Atiq Rahimi at TIFF 2019, Source: FCC
Breaking Borders with Atiq Rahimi
by Mehdi Pilehvarian, Marisa Sittheeamorn
Hailed globally for his outstanding films and novels, Atiq Rahimi is a true auteur whose works are meticulous and nuanced hybrids of his Afghan roots and French influences. Known for his great works such as The Patience Stone and Earth and Ashes, Atiq had the world premiere of his latest masterstroke, Our Lady of the Nile, at TIFF in September 2019.
Our team sat down with Rahimi, and was blown away by his deep wisdom, artistic process, and commitment to breaking down borders. We hope this interview inspires you as much as it did all of us.
FCC: Congratulations on your new film first of all. We are so happy to see that Our Lady of the Nile opened the Contemporary World Cinema section of TIFF 2019. What does this mean to you?
AR: I am very happy. I’m honored obviously to have opened the Contemporary World Cinema and especially this time, as I’m coming with a movie that is not from my country of origin or even in my language. I was in Rwanda and I worked with young actors who had never actually been in a movie before. It was also their first time coming to a festival, and for many of them, their first time leaving the country to go somewhere else.
FCC: Language is a precious thing for you. Before becoming a filmmaker, you were a novelist, and you have made three films adapted from literature. So, why this film? Why this novel? What is the inspiration of turning literature into cinema for you?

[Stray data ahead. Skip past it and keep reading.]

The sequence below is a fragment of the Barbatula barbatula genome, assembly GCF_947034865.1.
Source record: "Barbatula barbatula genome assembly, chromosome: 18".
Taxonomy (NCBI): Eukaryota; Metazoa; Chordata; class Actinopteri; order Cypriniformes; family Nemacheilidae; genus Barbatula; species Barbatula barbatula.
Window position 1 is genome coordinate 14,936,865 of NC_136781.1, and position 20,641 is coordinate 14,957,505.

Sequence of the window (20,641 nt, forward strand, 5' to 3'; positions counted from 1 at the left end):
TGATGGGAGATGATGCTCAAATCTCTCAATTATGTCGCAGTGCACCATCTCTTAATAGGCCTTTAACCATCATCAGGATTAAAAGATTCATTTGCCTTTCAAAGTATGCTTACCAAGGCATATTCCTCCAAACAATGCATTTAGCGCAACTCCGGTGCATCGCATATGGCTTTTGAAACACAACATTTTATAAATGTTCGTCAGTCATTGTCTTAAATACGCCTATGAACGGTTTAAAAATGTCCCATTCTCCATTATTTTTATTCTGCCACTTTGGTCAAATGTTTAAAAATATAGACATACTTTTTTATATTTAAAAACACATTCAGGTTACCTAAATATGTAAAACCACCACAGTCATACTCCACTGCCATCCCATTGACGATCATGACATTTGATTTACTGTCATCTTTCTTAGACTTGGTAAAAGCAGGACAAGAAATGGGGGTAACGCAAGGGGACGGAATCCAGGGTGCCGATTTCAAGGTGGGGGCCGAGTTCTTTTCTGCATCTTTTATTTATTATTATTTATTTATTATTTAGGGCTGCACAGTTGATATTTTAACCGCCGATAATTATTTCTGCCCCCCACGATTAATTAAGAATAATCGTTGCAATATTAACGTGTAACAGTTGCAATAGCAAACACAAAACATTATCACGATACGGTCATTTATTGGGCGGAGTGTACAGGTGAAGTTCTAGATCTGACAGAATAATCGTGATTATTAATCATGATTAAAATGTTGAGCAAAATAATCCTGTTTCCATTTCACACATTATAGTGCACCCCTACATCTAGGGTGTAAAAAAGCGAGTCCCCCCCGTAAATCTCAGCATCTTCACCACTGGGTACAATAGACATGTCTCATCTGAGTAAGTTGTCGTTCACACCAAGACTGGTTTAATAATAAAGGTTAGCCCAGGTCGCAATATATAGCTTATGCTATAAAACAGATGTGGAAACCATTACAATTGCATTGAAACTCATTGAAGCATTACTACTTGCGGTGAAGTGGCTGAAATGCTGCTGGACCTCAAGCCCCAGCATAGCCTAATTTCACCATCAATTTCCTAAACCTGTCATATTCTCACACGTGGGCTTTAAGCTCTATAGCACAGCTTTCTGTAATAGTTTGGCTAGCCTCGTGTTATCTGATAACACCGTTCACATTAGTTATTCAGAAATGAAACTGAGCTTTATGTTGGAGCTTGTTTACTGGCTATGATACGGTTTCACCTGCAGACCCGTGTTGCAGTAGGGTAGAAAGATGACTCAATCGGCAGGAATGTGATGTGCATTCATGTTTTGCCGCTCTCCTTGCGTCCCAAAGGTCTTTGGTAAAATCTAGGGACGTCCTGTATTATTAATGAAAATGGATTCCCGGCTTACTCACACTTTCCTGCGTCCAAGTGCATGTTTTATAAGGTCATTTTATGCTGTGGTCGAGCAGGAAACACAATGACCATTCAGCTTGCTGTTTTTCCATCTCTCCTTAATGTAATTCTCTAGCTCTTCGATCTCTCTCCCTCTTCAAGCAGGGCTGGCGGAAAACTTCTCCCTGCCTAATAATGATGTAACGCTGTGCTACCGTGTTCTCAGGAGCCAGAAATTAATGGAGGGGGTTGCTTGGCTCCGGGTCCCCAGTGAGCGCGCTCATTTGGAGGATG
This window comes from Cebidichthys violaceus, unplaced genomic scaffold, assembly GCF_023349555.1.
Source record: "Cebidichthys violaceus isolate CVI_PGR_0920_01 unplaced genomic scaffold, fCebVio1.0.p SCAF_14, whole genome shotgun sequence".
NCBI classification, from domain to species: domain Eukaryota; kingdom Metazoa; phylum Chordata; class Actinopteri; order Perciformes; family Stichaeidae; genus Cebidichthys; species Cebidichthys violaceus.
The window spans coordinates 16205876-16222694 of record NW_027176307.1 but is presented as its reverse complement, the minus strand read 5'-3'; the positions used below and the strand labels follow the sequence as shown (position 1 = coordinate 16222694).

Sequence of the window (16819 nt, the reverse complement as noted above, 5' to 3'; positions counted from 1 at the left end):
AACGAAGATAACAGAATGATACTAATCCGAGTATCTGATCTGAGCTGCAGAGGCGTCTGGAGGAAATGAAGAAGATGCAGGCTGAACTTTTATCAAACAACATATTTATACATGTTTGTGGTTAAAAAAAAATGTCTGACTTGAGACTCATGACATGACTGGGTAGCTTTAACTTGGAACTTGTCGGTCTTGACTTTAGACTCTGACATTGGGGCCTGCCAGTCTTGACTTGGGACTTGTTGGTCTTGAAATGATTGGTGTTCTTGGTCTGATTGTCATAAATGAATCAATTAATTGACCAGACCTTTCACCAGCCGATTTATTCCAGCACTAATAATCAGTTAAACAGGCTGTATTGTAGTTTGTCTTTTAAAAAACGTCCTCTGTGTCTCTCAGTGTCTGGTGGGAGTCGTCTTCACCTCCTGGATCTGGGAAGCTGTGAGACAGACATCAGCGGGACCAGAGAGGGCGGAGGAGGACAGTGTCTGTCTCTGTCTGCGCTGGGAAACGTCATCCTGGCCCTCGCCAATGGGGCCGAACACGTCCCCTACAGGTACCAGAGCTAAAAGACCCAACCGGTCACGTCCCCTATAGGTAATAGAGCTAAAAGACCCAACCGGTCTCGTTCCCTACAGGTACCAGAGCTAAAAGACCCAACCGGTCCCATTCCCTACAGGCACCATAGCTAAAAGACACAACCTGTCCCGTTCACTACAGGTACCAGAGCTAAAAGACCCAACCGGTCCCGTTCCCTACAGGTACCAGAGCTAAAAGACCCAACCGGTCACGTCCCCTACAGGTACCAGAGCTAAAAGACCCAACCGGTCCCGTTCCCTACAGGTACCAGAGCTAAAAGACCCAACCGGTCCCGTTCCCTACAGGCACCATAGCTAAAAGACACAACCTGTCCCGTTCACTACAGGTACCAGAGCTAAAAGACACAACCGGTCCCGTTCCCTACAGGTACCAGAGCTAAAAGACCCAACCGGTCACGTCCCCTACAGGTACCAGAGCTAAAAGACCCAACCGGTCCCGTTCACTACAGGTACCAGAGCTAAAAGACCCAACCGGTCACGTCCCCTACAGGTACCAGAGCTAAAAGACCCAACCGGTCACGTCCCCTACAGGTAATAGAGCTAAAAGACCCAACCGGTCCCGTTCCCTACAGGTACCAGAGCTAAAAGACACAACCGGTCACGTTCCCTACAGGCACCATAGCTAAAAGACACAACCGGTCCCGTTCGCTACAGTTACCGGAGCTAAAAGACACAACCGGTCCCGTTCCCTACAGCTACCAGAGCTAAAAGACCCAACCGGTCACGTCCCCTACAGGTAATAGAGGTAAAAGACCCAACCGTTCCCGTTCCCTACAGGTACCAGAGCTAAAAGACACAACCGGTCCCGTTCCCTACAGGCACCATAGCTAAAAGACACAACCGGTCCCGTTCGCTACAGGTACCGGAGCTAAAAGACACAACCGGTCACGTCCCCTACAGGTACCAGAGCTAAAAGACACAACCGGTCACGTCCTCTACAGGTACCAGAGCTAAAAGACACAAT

AR: I didn’t choose the film, it was the producers who offered it to me. They knew I had adapted novels to film before, but this is the first time I was adapting someone else’s novel. Before it was all my own writing, and when you make a film that is outside of your own culture and your own language, then having the novel allows you to go deep into the film, deep into the culture, and deep into its collective imagery.
Cinema is very close to literature as a form of art, and I believe all films require a certain level of adaptation. All films are adaptations because when there’s a script, there are words you are converting into images. Such process is cinema. Nowadays, 60% of the world’s films are actually adapted from novels. Some of them are known but others are not. So it’s hardly a new process, it’s an old process. It’s a known process.